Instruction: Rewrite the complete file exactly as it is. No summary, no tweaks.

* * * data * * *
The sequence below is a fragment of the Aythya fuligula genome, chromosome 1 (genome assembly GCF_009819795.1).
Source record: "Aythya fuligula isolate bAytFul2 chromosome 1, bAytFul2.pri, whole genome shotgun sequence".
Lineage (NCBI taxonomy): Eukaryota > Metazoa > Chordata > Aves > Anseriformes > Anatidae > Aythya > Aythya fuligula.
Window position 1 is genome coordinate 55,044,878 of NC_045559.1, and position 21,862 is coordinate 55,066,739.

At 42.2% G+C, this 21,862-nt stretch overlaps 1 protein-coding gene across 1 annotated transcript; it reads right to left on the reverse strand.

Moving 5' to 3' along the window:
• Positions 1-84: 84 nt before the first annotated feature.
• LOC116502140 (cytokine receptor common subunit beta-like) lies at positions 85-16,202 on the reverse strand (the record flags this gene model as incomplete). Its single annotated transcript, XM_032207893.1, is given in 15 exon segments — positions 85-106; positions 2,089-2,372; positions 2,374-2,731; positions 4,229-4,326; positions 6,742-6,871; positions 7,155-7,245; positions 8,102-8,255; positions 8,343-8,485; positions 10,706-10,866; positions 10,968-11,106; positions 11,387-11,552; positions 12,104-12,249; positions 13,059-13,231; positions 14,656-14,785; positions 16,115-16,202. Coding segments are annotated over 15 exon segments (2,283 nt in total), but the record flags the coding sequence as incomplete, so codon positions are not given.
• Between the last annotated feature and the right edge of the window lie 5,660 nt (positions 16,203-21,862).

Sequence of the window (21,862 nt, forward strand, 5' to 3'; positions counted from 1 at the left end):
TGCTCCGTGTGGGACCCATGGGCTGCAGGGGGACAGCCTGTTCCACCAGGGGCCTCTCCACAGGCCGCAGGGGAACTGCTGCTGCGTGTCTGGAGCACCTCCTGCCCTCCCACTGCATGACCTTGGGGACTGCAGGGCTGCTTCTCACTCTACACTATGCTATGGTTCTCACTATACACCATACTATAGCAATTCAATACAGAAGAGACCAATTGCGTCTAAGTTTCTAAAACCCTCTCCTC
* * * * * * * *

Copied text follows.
The sequence below is a fragment of the Aythya fuligula genome, chromosome 1 (genome assembly GCF_009819795.1).
Source record: "Aythya fuligula isolate bAytFul2 chromosome 1, bAytFul2.pri, whole genome shotgun sequence".
Lineage (NCBI taxonomy): Eukaryota > Metazoa > Chordata > Aves > Anseriformes > Anatidae > Aythya > Aythya fuligula.
Window position 1 is genome coordinate 55,044,878 of NC_045559.1, and position 21,862 is coordinate 55,066,739.

At 42.2% G+C, this 21,862-nt stretch overlaps 1 protein-coding gene across 1 annotated transcript; it reads right to left on the reverse strand.

Moving 5' to 3' along the window:
• Positions 1-84: 84 nt before the first annotated feature.
• LOC116502140 (cytokine receptor common subunit beta-like) lies at positions 85-16,202 on the reverse strand (the record flags this gene model as incomplete). Its single annotated transcript, XM_032207893.1, is given in 15 exon segments — positions 85-106; positions 2,089-2,372; positions 2,374-2,731; positions 4,229-4,326; positions 6,742-6,871; positions 7,155-7,245; positions 8,102-8,255; positions 8,343-8,485; positions 10,706-10,866; positions 10,968-11,106; positions 11,387-11,552; positions 12,104-12,249; positions 13,059-13,231; positions 14,656-14,785; positions 16,115-16,202. Coding segments are annotated over 15 exon segments (2,283 nt in total), but the record flags the coding sequence as incomplete, so codon positions are not given.
• Between the last annotated feature and the right edge of the window lie 5,660 nt (positions 16,203-21,862).

Sequence of the window (21,862 nt, forward strand, 5' to 3'; positions counted from 1 at the left end):
TGCTCCGTGTGGGACCCATGGGCTGCAGGGGGACAGCCTGTTCCACCAGGGGCCTCTCCACAGGCCGCAGGGGAACTGCTGCTGCGTGTCTGGAGCACCTCCTGCCCTCCCACTGCATGACCTTGGGGACTGCAGGGCTGCTTCTCACTCTACACTATGCTATGGTTCTCACTATACACCATACTATAGCAATTCAATACAGAAGAGACCAATTGCGTCTAAGTTTCTAAAACCCTCTCCTC